Gains Come and Go
An off season filled with hard work and huge gains for young athletes can be all for not when it comes to the in-season period. Athletes work their tails off for months then go completely cold turkey and stop training all together come season. It really is two steps up the mountain, 2 steps back down every year.
Younger, untrained athletes lose gains quickly. The more highly developed an athlete is, the longer the nervous system retains the effects of training. Advanced athletes can maintain 90% of their strength for several months following a stoppage in training whereas a novice athlete can lose the effects of training in a matter of days. I’ve seen high school athletes lose 15%+ strength in a matter of a 10 day period of missing training. Gains are short lived with high school and younger athletes. If you think 3 months of hard off-season training has a residual effect after 3 months of not doing anything, you are kidding yourself.
Consistency is the most important aspect of the in-season for a baseball athlete. Soreness, stiffness, and fatigue come from being inconsistent with training. An athlete that doesn’t miss training, weekly cycles can make significant gains without bouts of muscle soreness hampering them. Consistency is more important than hard work. Gains add up by being consistent with training. The 1% rule of compounding interest adds up every day. After months of consistent training, gains can be exponential with young athletes.
Training for the season is just as much to prevent injury as anything. It is well known the rotator cuff loses strength, especially eccentric, in throwing athletes throughout the course of a season. An athlete doing no routine strengthening to gain back lost control is at greater risk. The body functions one unit. As the lower body loses strength the shoulder and elbow can take on increased demands as less force is transferred up the kinetic chain. Developing strength protects the body in compromised positions.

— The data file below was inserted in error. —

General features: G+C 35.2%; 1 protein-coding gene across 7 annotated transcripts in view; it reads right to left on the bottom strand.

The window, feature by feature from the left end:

The real reason outside of injury prevention that most athletes take up training in the off season is for performance. It’s not easy for a pitcher to watch velocity drop throughout the season. Throwing hard for a pitcher is just like an other motor ability in that something built quickly in an off season requires time to stabilize at the new level. Performance drops just as quickly when the stimulus that was used is stopped. Strength is the most important ability in youth, and teen athletes. All other abilities, such as speed, and power are dependent on strength.
— Zach Dechant (@Zachdechant) May 8, 2017
Don’t Complicate It
Training even just one or two times per week during an in-season period can be extremely beneficial. Hitting a total body session in 20-30 minutes twice a week is easily manageable.
A 20-30 min session could look something like one of the following:
Squat 4×5 w/ 2 min rest
DB RDL 3×10 w/ 1 min rest
Pull Up and/or Push Up 2×8-15 w/ 1 min rest
Another example variation:
Trap Bar Deadlift 4×5 w/ 2 min rest
Reverse Lunge 3 x 5-10 w/ 1 min rest
Reverse Pull-Up and/or Push-Up 2 x 8-15 w/ 1 min rest
If time presents itself, active rest between exercises might be the addition of rotator cuff, and core work. Something as easy as 3 exercises can stack up gains if done with consistency. Don’t neglect the in-season as a period to grow not only on the field but off it as well.